Stylidium hispidum



R.Br. 1810

pronounced: sty-lid-ee-AY-see-eye

the trigger plant family

The family name and that of the type genus Stylidium comes from the Greek στυλος (stylos), a column, referring to the united stamens and style. Most members of the family are endemic to Australia and New Zealand, and are typically grass-like herbs or small shrubs. Most are free-standing, but a few are climbers or scramblers (e.g. Stylidium scandens climbs using leaf tips recurved into hooks).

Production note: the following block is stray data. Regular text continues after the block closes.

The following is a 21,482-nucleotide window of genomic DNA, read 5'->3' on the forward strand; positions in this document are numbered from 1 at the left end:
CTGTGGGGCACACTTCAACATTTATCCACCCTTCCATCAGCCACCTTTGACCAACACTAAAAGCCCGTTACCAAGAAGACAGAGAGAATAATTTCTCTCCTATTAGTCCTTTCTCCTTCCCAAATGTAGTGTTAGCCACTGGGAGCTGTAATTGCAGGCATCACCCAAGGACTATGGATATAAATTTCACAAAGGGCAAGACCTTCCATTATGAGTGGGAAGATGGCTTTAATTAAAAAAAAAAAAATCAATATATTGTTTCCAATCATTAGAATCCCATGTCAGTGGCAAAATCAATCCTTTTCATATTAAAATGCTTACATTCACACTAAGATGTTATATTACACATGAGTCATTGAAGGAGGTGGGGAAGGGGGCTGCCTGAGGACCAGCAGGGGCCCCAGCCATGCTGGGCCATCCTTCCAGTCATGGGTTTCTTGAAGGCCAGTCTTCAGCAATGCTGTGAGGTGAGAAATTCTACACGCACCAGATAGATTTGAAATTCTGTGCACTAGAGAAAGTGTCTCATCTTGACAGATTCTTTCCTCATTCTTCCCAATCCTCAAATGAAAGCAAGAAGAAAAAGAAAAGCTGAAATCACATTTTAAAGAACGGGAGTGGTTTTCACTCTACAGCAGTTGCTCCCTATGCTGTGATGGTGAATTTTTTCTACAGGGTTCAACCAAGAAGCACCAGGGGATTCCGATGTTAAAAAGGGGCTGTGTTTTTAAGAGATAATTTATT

The pollination mechanism of Stylidium is unique and highly specialized. The floral column that consists of the fused stamens and style springs violently from one side when triggered, and deposits the pollen on the visiting insect. In Levenhookia, the column is immobile, but the hooded labellum is triggered to shed the pollen.



Photograph ©